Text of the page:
NCGA Disappointed with EPA’s Decision to Approve Enlist Duo; Calls for Mandatory GMO Labeling

Oct 16, 2014

Today, National Cooperative Grocers Association (NCGA) expresses its deep concern over the Environmental Protection Agency’s (EPA) decision to approve Enlist Duo, Dow Chemical’s blend of glyphosate (Roundup) and an older pesticide known as 2,4-D.  Enlist Duo will be sold in conjunction with Dow’s GMO Enlist seeds which have been engineered to withstand dousing with the toxic pesticide. The GMO/pesticide combo will be marketed as the Enlist Weed Control System.

“EPA’s decision is especially troubling because in the U.S., GMO foods are still not required to be labeled, making it difficult for concerned consumers to avoid them,” said Robynn Shrader, chief executive officer for NCGA. “Shoppers deserve the right to know what's in the food they buy. Clear and proper labeling of food containing GMOs is key to empowering consumers to make informed purchase decisions.”

EPA’s decision comes despite public opposition due to health and environmental concerns including more than 100,000 signatures on a petition to President Obama, a letter from 35 doctors and public health scientists, and a letter signed by fifty lawmakers.

Dow Chemical says the Enlist Weed Control System will be a solution to herbicide-resistant weeds which have flourished in the wake of Monsanto’s Roundup Ready GMO/pesticide combo. Unfortunately, Enlist is merely another step on the evermore toxic pesticide treadmill. In fact, Monsanto is currently seeking regulatory approval for crops genetically modified to withstand Dicamba, yet another toxic pesticide.

There are increasing signs that GMO crops damage the U.S. export market (Cargill sues Syngenta).  Having now received the regulatory green light from the USDA and EPA, Dow Chemical is expected to market the Enlist Weed Control System beginning with the 2015 growing season.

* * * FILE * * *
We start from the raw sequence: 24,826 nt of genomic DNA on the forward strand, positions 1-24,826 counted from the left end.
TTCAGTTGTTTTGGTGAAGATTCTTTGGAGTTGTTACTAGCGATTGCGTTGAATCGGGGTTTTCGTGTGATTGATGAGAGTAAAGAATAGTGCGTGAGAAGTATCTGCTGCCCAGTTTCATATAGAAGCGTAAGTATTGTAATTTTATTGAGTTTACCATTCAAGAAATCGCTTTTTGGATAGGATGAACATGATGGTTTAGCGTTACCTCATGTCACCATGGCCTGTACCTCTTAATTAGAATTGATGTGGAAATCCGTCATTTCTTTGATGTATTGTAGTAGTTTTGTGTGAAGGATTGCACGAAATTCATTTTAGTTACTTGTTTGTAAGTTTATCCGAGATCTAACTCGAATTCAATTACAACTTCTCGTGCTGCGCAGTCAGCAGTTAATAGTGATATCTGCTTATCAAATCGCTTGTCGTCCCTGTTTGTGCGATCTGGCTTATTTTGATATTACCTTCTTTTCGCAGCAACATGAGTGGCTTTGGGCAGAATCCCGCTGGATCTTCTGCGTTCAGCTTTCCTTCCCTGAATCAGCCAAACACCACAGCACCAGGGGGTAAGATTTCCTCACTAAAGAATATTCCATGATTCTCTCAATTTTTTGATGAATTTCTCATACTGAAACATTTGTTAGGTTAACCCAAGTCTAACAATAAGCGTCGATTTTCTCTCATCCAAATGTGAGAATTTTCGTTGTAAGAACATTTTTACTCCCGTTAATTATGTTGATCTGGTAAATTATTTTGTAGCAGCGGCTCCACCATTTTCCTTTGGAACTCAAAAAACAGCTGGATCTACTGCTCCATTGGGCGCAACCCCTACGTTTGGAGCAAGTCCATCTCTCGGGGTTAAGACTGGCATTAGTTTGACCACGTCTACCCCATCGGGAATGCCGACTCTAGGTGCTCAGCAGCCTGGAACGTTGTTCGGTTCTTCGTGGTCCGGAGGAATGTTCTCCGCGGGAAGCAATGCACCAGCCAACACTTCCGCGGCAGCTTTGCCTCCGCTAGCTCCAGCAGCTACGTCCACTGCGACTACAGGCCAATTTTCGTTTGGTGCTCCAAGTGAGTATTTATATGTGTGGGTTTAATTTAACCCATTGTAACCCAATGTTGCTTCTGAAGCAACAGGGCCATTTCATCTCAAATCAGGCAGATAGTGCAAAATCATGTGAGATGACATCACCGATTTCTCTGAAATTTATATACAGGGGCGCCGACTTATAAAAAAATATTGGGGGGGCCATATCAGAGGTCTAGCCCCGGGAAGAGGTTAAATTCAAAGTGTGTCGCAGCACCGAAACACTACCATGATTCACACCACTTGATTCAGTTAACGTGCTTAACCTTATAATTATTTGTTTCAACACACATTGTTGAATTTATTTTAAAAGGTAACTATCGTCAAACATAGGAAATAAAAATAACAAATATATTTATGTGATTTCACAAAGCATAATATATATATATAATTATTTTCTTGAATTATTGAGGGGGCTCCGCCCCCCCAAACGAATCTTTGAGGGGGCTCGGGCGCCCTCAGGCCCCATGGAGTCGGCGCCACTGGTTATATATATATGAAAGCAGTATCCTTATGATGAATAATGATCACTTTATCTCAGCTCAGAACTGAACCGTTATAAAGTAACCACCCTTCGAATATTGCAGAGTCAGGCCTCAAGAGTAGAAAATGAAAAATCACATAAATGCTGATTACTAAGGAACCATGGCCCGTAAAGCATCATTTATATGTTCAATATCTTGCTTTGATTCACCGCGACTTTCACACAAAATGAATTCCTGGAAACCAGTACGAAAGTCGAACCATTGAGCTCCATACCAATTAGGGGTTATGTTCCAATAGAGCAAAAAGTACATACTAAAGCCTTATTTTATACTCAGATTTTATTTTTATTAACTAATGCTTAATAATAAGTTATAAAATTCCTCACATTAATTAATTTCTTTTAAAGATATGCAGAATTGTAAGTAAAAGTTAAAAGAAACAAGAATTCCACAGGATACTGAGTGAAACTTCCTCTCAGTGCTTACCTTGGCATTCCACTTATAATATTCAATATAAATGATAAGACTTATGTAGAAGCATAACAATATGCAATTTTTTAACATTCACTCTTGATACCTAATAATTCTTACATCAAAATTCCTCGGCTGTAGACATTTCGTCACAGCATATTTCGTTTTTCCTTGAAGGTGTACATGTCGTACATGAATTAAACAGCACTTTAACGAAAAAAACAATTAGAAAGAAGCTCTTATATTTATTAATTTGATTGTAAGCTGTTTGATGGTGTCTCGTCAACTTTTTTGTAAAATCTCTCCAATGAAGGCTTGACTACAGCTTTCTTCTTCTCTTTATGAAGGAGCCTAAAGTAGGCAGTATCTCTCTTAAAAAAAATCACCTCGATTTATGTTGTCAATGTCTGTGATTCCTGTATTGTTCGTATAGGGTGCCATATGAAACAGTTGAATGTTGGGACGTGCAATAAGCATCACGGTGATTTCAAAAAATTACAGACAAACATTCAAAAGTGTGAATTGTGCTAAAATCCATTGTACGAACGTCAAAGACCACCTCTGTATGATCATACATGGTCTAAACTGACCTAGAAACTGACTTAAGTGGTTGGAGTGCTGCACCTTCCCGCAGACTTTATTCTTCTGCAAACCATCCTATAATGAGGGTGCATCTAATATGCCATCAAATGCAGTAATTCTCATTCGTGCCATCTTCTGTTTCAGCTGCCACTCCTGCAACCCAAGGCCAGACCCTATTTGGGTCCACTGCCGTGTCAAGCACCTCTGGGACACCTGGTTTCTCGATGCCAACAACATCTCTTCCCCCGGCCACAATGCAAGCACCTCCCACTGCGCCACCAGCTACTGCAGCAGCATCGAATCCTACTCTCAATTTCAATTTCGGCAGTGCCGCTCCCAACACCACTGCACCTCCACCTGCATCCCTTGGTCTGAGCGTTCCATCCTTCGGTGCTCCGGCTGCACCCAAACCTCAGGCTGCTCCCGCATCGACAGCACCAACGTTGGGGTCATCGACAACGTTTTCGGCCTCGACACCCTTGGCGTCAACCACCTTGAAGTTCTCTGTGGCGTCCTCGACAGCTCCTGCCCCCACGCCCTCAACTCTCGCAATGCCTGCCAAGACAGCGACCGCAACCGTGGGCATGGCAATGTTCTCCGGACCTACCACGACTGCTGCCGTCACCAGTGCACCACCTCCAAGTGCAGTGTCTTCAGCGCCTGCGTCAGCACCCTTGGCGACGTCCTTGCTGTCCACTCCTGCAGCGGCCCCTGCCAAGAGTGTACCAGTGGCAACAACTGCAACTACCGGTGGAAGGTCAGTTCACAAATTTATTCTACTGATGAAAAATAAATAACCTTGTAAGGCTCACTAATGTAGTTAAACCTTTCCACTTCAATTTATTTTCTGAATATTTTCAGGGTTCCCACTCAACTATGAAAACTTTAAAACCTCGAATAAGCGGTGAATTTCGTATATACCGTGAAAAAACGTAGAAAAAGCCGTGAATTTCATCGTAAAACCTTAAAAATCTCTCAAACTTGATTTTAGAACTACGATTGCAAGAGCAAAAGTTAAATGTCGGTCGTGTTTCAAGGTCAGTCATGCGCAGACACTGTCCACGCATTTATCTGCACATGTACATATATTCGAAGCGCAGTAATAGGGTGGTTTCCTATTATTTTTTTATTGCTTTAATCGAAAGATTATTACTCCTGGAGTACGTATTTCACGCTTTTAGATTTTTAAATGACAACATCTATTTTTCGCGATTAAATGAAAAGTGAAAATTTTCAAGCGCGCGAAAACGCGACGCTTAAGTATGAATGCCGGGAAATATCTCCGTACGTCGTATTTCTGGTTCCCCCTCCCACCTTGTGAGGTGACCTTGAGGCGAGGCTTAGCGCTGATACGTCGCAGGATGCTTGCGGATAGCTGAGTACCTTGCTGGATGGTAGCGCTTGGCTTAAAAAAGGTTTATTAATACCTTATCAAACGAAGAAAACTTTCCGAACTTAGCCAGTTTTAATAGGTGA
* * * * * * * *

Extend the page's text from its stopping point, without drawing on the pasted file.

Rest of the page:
"We are truly disappointed in the EPA for approving the use of Enlist Duo to blanket fields of genetically engineered corn and soybeans,” said Mary Ellen Kustin, a senior policy analyst with Environmental Working Group. “This unfortunate decision will more than triple the amount of 2,4-D sprayed in the U.S. by 2020. We find such an increase in a known toxic defoliant linked to Parkinson’s disease, non-Hodgkin’s lymphoma and reproductive problems to be unconscionable."

More than 60 countries around the world require GMO labeling, and studies consistently show that more than 90 percent of U.S. consumers want GMO foods labeled. NCGA supports The Genetically Engineered Food Right-to-Know Act so that consumers can have the information they need to make informed purchasing decisions. NCGA is an active supporter of the Just Label It campaign, a national coalition of more than 650 organizations, which calls for the mandatory, federally enforced labeling of GMO foods.

Consumers who wish to avoid GMO foods, and the toxic pesticides they are engineered to withstand, can look to the USDA Certified Organic label. By law, organic foods cannot be produced using genetic engineering or toxic pesticides such as 2,4-D.